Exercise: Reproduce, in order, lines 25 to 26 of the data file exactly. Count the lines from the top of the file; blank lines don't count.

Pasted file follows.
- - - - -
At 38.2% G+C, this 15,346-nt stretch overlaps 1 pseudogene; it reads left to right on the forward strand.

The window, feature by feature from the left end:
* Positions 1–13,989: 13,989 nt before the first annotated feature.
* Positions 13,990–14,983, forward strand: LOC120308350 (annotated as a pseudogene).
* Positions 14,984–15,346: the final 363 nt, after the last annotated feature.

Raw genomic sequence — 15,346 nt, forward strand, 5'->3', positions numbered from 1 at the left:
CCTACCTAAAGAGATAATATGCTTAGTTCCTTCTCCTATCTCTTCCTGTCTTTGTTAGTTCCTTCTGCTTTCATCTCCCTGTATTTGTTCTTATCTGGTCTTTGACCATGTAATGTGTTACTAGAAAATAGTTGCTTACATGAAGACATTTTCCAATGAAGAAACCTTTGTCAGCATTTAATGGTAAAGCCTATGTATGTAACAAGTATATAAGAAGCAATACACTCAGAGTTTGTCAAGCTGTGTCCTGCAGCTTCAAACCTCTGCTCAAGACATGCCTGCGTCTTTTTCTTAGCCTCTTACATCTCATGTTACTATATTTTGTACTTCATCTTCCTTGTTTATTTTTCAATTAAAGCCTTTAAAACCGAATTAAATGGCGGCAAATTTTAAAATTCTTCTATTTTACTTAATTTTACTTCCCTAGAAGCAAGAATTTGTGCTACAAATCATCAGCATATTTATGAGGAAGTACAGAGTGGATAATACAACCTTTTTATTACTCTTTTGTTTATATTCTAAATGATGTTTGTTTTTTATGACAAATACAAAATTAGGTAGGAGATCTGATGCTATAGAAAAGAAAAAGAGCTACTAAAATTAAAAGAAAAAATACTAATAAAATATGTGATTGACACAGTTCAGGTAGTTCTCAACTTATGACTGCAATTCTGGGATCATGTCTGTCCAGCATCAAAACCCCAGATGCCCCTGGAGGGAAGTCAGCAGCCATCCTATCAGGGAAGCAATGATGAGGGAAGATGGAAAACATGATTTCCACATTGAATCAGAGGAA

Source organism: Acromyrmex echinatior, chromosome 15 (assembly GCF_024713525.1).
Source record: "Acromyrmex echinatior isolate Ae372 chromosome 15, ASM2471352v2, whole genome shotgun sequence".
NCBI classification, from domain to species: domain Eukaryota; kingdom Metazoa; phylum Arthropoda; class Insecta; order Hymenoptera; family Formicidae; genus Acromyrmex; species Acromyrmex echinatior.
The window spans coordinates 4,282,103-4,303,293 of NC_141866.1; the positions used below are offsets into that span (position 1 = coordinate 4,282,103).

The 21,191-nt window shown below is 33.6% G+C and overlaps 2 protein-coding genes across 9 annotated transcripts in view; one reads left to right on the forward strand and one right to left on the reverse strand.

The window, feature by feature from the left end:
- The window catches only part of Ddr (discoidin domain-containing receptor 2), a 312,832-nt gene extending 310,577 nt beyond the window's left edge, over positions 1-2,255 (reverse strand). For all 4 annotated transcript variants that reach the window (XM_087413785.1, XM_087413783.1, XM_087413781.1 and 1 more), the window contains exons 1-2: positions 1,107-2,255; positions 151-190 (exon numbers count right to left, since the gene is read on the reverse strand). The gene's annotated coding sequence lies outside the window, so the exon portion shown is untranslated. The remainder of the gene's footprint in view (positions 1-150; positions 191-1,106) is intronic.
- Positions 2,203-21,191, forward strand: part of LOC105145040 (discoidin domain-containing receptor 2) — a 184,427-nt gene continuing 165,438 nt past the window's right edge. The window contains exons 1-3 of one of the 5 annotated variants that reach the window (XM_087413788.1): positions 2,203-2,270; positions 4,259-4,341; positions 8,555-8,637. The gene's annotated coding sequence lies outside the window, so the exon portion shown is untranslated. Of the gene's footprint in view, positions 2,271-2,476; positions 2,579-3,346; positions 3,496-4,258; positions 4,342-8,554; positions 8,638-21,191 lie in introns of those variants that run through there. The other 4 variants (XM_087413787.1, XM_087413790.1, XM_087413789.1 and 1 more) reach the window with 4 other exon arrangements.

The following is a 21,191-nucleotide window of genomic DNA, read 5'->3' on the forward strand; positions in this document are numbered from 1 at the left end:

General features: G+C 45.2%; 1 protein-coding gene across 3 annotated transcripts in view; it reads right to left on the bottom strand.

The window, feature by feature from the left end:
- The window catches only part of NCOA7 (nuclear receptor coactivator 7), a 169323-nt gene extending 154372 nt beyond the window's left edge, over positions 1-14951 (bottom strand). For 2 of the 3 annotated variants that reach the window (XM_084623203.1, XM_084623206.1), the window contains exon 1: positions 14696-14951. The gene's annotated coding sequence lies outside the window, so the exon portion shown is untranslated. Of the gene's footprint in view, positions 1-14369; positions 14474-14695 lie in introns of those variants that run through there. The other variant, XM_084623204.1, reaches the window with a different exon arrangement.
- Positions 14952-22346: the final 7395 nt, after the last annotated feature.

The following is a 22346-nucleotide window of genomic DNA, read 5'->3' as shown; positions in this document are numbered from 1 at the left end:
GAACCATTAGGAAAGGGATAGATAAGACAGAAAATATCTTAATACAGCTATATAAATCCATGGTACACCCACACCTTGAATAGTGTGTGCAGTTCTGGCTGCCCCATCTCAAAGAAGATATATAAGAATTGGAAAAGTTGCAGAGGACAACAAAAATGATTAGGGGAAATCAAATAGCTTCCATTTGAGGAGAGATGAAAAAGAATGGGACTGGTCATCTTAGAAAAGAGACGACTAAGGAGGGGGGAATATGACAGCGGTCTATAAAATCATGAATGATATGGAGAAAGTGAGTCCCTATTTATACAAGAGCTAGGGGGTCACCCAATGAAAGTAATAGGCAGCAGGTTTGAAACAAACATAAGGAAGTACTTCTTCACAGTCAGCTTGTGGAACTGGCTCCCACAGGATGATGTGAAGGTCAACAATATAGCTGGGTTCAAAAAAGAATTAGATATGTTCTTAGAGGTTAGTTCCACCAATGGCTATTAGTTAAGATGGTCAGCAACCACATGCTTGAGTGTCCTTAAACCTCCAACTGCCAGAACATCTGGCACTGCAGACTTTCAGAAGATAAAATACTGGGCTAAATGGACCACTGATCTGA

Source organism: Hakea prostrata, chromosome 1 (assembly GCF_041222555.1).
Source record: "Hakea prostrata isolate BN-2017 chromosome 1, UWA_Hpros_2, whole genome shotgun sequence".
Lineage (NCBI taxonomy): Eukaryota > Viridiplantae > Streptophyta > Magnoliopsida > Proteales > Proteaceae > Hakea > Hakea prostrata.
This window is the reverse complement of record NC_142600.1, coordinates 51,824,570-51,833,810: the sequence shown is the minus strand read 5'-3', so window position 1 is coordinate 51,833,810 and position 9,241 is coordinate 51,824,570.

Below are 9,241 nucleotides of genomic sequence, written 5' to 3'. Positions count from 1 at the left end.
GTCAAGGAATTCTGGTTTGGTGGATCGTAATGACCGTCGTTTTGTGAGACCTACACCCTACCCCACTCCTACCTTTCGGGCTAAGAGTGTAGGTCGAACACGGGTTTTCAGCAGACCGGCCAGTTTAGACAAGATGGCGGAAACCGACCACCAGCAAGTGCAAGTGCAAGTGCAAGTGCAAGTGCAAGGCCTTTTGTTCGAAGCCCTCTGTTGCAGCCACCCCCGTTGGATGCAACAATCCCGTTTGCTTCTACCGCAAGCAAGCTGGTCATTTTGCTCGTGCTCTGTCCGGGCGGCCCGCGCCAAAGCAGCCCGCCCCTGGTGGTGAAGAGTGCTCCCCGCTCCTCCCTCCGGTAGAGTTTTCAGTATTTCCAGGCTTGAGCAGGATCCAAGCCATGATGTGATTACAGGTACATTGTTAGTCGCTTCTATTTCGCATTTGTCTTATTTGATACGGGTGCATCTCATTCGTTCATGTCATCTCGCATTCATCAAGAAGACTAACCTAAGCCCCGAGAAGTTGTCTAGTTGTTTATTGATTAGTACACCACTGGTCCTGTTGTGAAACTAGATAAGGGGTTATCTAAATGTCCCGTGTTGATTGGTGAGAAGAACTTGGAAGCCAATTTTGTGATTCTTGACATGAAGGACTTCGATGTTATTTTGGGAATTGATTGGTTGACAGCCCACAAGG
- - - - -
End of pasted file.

Lineage (NCBI taxonomy): Eukaryota > Viridiplantae > Streptophyta > Magnoliopsida > Proteales > Proteaceae > Hakea > Hakea prostrata.
This window is the reverse complement of record NC_142600.1, coordinates 51,824,570-51,833,810: the sequence shown is the minus strand read 5'-3', so window position 1 is coordinate 51,833,810 and position 9,241 is coordinate 51,824,570.